Signs of harmful algal toxin found in Virgin River in St. George following puppy’s death

(Rick Egan | The Salt Lake Tribune) Signs near Provo Bay worn of harmful algae on parts of Utah Lake. Water experts are urging visitors to keep themselves, their pets and other animals out of Provo Bay after detecting a potentially toxic blue-green algal bloom there, Tuesday, June 12, 2018.

The presence of a harmful algal bloom has been detected in the Virgin River through a part of St. George.

The Utah Department of Environmental Quality announced Friday that the presence of a bloom was found in a segment of the Virgin River between the area of the RV Rental Pad senior community and Mall Drive Bridge.

This stretch of the river includes the local skimboard park and Fossil Falls Park.

Harmful algal blooms were originally discovered in the North Fork of the Virgin River in Zion National Park in 2020 following the death of a puppy that was exposed to the cyanobacterial toxin the blooms produce. It has since been found in the Virgin River tributaries of LaVerkin Creek and North Creek and now in St. George.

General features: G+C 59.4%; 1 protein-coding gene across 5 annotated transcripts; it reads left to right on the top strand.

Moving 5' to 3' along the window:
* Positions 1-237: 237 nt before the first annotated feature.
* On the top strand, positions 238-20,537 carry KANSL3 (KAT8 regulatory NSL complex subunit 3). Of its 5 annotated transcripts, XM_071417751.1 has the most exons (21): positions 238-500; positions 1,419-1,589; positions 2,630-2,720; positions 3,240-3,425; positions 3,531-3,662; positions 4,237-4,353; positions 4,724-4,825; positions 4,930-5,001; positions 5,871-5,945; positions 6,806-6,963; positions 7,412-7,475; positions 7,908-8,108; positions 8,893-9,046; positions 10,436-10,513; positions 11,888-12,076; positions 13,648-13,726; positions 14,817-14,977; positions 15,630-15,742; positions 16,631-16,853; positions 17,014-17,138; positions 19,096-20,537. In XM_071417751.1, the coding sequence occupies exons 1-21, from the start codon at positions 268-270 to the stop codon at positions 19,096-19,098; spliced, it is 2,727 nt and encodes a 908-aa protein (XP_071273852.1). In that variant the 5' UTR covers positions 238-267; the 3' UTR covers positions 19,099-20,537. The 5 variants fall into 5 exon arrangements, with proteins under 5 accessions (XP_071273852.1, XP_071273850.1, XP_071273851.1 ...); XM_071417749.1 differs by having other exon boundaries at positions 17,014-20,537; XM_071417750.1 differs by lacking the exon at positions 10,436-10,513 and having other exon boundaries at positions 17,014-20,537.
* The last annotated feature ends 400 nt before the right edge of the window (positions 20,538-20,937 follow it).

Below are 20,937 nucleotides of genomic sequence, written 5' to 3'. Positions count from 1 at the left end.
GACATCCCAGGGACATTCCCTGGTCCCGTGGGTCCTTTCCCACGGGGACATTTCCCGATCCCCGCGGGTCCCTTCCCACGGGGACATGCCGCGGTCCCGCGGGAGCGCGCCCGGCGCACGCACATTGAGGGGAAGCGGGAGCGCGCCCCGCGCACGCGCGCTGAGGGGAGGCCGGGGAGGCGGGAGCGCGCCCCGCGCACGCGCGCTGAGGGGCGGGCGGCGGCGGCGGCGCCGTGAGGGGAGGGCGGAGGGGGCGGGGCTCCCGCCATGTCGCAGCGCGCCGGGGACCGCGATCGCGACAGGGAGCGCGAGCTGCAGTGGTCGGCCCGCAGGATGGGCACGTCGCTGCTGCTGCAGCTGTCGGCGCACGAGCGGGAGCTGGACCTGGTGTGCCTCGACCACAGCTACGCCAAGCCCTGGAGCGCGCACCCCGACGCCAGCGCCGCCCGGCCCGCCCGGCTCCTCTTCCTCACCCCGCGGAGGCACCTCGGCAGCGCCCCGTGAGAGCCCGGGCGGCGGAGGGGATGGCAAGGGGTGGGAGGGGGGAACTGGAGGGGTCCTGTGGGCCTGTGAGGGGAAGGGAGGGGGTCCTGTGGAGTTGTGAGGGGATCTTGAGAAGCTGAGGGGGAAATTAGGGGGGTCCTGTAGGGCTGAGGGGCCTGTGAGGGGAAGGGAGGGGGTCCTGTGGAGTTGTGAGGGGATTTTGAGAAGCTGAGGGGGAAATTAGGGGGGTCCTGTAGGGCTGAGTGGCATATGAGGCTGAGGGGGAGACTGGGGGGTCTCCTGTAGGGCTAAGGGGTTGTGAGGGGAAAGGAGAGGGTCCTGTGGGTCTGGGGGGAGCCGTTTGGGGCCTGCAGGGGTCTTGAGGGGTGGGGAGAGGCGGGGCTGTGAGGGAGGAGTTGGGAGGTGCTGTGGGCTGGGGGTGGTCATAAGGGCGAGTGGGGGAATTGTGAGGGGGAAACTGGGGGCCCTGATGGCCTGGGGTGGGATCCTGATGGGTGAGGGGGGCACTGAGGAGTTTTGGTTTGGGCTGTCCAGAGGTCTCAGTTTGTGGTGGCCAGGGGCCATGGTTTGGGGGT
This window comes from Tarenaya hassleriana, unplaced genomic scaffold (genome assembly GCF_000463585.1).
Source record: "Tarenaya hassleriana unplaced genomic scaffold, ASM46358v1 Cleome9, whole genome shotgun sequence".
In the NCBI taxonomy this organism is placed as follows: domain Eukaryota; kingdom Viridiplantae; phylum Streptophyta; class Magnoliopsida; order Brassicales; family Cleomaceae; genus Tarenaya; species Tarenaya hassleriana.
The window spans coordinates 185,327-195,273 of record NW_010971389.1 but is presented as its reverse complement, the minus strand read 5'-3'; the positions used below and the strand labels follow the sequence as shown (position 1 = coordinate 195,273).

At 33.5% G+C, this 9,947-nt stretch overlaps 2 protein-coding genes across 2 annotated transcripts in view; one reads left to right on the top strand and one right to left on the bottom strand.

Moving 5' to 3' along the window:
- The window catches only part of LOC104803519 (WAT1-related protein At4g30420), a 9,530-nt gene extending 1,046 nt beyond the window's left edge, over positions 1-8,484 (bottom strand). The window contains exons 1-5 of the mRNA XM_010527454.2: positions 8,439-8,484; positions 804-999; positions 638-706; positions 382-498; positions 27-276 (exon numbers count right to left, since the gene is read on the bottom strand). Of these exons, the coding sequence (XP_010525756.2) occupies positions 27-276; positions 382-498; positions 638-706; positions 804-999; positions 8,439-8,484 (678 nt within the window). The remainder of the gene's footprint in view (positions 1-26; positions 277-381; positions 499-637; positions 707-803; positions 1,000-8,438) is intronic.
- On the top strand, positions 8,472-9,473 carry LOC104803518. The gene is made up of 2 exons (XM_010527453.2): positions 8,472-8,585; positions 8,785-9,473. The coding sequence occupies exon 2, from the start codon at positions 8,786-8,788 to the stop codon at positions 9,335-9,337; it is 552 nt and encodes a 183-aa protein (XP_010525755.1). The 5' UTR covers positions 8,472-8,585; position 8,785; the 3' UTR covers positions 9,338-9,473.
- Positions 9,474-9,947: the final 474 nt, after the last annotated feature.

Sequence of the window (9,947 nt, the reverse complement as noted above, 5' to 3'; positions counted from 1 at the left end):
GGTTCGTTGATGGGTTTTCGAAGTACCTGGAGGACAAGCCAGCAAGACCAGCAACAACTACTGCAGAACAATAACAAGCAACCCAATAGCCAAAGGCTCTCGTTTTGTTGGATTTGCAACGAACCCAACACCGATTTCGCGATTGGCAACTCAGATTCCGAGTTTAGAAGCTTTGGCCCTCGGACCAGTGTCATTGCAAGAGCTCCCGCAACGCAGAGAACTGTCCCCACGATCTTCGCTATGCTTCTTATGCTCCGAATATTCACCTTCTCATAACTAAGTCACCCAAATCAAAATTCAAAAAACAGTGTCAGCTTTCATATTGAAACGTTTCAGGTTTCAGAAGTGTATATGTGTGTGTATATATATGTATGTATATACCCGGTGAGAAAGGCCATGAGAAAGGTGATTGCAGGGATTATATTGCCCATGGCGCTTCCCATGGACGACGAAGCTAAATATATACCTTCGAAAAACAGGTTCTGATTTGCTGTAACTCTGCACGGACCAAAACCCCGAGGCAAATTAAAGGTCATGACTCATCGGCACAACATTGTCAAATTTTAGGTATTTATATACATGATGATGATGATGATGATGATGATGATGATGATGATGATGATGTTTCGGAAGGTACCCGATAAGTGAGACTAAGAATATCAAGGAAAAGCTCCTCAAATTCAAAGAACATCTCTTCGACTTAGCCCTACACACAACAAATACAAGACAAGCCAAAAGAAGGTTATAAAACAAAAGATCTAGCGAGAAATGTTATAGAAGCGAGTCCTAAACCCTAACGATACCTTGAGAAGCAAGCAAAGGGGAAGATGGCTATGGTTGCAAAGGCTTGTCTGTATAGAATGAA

Earlier this week St. George News was told of the death of a 7-month-old King Charles Cavalier puppy that had been taken to the Southwest Animal Emergency Hospital with “classic symptoms” of toxin exposure.

Read the full story at StGeorgeUtah.com.

This article is published through the Utah News Collaborative, a partnership of news organizations in Utah that aim to inform readers across the state.